Robert Christgau: Dean of American Rock Critics

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JOHN FRED AND HIS PLAYBOY BAND
Judy in Disguise With Glasses
(Paula LPS 2197)

John Fred, for those who manage never to listen to AM radio, is a kid from Louisiana who sold two-and-a-half million of a single called "Judy in Disguise (With Glasses)." The radio is the center of your life when youíre driving a lot--in the old days, many producers used to play their produce through a car radio speaker to make sure they had it right--and "Judy in Disguise" soon distinguished itself as a great car song.

It had the simple melody and the heavy beat, but it was good music over and above that--the instrumental work was very tight, the arrangement original with several good gimmicks (a heavy breath for punctuation and a short filter-distort at the close), and the lyrics, well, strange, not what is called rock poetry but not "yummyyummy-yummy igotloveinmytummy" either. Furthermore, it sounded like John Fred and his Playboy Band had a fine time making the record.

One does not expect a good album from a John Fred. Even the Box Tops, a Top-40 group that has never released a second-rate single, make terrible albums, and the Tommy Jameses are much worse.

On the cover of this album in its original release was a corny picture of the band. On the back were pictures of Johnís two previous LPs--John has been a star in Louisiana for some time--and some acknowledgements ("Sitar furnished by--Kenny Gill Music, Baton Rouge, La."). But it is a great record.

The album is now entitled Judy in Disguise and has a not-bad cartoon on the cover. Paula, which hadnít wanted to release "Judy" as a single because it was a little, well, er, far out, decided to play the freak for what it was worth. But the album didn't sell much. All those single sales were to the 12-year-old market. And in a couple of years, chances are that John Fred will be back in the South playing dances, or maybe in the administrative end of the music business.

Like many white singers from the South (Alex Chilton of the Box Tops, for instance), John Fredís bag is pop R&B. He is tuned to Memphis and to white singers like Eric Burdon and Stevie Winwood, the Eric and Stevie of "When I Was Young" and "Gimme Some Loviní." And just like them, he has ambitions. Obviously, he and his collaborator, sax player Andrew Bernard, listened carefully to the Beatles and decided to do some studio stuff of their own. Similar decisions have produced a lot of bad music in the past year.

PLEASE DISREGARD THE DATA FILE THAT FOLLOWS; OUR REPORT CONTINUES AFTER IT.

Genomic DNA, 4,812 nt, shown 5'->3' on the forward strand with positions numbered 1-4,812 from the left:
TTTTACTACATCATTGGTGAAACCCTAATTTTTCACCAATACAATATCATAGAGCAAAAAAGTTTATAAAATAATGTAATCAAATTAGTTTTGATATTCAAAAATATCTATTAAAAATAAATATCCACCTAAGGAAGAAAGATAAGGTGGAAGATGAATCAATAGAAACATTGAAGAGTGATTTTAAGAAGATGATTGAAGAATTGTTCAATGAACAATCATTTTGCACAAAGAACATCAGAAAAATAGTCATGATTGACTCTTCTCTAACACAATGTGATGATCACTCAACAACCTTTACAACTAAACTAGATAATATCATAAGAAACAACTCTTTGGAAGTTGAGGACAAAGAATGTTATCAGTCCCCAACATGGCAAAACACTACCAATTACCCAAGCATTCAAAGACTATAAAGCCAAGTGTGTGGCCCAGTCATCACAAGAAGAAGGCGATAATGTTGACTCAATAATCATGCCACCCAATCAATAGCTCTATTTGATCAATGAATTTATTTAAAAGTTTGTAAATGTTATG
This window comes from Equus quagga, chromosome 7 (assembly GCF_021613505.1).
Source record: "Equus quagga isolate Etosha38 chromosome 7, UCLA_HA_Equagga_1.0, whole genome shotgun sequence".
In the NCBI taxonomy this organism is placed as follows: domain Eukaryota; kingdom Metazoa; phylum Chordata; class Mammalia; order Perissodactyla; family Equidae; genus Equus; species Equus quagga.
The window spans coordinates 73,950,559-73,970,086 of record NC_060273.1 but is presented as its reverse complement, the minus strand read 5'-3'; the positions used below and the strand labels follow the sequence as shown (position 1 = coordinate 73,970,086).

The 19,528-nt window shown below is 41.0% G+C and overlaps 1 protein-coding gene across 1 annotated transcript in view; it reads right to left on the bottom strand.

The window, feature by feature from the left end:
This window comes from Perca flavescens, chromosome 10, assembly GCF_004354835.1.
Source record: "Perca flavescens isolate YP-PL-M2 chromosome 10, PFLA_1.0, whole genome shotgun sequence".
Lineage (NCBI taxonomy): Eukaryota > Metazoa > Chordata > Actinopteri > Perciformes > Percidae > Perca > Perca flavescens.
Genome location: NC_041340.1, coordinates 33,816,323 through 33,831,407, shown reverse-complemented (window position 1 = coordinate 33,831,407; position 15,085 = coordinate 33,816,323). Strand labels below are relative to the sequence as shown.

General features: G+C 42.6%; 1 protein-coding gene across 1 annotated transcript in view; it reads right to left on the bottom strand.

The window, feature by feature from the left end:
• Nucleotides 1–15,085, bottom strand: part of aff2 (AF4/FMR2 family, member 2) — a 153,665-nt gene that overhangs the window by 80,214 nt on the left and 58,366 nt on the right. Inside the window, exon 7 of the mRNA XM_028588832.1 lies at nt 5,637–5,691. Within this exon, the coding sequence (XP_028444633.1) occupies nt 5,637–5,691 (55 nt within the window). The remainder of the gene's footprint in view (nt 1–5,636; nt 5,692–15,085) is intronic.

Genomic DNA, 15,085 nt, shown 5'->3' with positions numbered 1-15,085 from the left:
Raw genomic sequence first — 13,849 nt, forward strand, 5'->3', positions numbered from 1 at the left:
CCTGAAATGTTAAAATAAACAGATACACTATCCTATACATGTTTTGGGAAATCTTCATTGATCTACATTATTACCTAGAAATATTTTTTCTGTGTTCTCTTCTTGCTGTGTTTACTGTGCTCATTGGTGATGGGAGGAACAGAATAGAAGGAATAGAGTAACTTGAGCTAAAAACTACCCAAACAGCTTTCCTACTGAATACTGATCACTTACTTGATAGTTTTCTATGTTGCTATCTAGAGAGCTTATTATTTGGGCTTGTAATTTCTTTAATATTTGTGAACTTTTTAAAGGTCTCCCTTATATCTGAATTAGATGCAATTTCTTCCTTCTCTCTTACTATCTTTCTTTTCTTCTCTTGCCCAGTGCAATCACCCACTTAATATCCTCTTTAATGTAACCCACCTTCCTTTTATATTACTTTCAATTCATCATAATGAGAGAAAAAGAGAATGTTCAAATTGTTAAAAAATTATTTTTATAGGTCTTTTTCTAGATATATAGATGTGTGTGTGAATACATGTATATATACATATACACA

But stuck down there in Shreveport, Fred and Bernard were principally entertainers who wanted to fool around a little. So when they use crowd noises in "Achenall Riot" they integrate them cleanly into the music. They write obscure lyrics but link them to things known and seen, so that "Agnes English," a Top Ten record in places like Dallas that reached 70 or so nationally, is obviously about a whorehouse. They employ a sitar and a girl chorus and part of the Dallas Symphony Orchestra but (out of pure caution, probably) never overdo it. Those three songs are the "experimental" ones. All were written by Fred and Bernard, who also contributed two more conventional songs(including an exceedingly catchy bopper-trap called "Up and Down," which should have been the follow-up and wasnít) and an arresting talk thing called "Sad Story." There is one song by Bernard and other group members (I suspect Bernard is the musical talent of the organization) and five by outsiders. The only one that doesn't work is "Out of Left Field," mostly because itís hard to redo Percy Sledge. Fred and Bernard produced the whole record.

Judy in Disguise is energetic, intelligent and refreshing. It is reminiscent in spirit of the Hollies, who in albums like Evolution combine first-rate musicianship with an utter disdain for the lugubrious. The Airplane and Stones have succumbed to excesses, but Fred and Bernard do not. Of course, they had much less to work with--the lyrics are high-pop in quality, and while the music is precise and well-realized, it is not brilliant. (The band is exceptionally tight live, but Fred is not a good performer, and his choice of material is unfortunate--he does other peopleís songs because he believes his young audiences wonít recognize his own.)

But for anyone who caught himself liking "Judy" or has a prejudice for happy music, the album is a worthwhile gamble. Just tell your friendly neighborhood dealer to write to Paula Records, 728 Texas Street, Shreveport, Louisiana. Heíll get it eventually.

Rolling Stone, July 6, 1968